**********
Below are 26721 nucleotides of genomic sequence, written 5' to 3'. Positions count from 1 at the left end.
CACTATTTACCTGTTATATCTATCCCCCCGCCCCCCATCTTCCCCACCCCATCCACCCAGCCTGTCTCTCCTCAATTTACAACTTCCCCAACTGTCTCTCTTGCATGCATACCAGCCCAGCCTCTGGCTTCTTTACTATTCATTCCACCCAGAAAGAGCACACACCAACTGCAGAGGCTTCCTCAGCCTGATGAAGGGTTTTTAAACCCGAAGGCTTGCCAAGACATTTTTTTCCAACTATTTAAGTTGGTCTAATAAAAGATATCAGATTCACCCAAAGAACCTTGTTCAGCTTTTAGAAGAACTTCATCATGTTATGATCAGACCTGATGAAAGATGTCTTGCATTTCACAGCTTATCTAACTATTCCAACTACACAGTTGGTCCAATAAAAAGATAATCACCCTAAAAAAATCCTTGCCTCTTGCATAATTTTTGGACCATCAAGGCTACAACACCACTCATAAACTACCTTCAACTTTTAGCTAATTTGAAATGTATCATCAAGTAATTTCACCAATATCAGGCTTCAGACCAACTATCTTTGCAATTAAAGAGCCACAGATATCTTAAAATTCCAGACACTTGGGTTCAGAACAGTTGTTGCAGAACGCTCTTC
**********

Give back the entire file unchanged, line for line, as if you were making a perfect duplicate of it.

Below are 26721 nucleotides of genomic sequence, written 5' to 3'. Positions count from 1 at the left end.
CACTATTTACCTGTTATATCTATCCCCCCGCCCCCCATCTTCCCCACCCCATCCACCCAGCCTGTCTCTCCTCAATTTACAACTTCCCCAACTGTCTCTCTTGCATGCATACCAGCCCAGCCTCTGGCTTCTTTACTATTCATTCCACCCAGAAAGAGCACACACCAACTGCAGAGGCTTCCTCAGCCTGATGAAGGGTTTTTAAACCCGAAGGCTTGCCAAGACATTTTTTTCCAACTATTTAAGTTGGTCTAATAAAAGATATCAGATTCACCCAAAGAACCTTGTTCAGCTTTTAGAAGAACTTCATCATGTTATGATCAGACCTGATGAAAGATGTCTTGCATTTCACAGCTTATCTAACTATTCCAACTACACAGTTGGTCCAATAAAAAGATAATCACCCTAAAAAAATCCTTGCCTCTTGCATAATTTTTGGACCATCAAGGCTACAACACCACTCATAAACTACCTTCAACTTTTAGCTAATTTGAAATGTATCATCAAGTAATTTCACCAATATCAGGCTTCAGACCAACTATCTTTGCAATTAAAGAGCCACAGATATCTTAAAATTCCAGACACTTGGGTTCAGAACAGTTGTTGCAGAACGCTCTTC